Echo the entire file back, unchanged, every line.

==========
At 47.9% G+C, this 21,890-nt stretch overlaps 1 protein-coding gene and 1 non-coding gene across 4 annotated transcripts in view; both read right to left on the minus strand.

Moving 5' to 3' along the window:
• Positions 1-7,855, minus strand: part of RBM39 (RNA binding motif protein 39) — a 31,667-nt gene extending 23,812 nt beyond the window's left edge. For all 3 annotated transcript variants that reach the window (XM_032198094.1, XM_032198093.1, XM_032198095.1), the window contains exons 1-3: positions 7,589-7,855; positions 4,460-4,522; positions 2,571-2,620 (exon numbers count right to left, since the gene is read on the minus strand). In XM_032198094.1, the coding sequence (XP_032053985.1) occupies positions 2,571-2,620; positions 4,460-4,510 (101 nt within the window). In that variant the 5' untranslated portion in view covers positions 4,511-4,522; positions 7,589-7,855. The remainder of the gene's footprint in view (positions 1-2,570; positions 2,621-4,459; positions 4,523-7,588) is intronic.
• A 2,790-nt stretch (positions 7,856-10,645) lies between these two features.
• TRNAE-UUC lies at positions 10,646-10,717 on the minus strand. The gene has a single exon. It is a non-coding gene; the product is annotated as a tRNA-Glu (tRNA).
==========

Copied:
At 47.9% G+C, this 21,890-nt stretch overlaps 1 protein-coding gene and 1 non-coding gene across 4 annotated transcripts in view; both read right to left on the minus strand.

Moving 5' to 3' along the window:
• Positions 1-7,855, minus strand: part of RBM39 (RNA binding motif protein 39) — a 31,667-nt gene extending 23,812 nt beyond the window's left edge. For all 3 annotated transcript variants that reach the window (XM_032198094.1, XM_032198093.1, XM_032198095.1), the window contains exons 1-3: positions 7,589-7,855; positions 4,460-4,522; positions 2,571-2,620 (exon numbers count right to left, since the gene is read on the minus strand). In XM_032198094.1, the coding sequence (XP_032053985.1) occupies positions 2,571-2,620; positions 4,460-4,510 (101 nt within the window). In that variant the 5' untranslated portion in view covers positions 4,511-4,522; positions 7,589-7,855. The remainder of the gene's footprint in view (positions 1-2,570; positions 2,621-4,459; positions 4,523-7,588) is intronic.
• A 2,790-nt stretch (positions 7,856-10,645) lies between these two features.
• TRNAE-UUC lies at positions 10,646-10,717 on the minus strand. The gene has a single exon. It is a non-coding gene; the product is annotated as a tRNA-Glu (tRNA).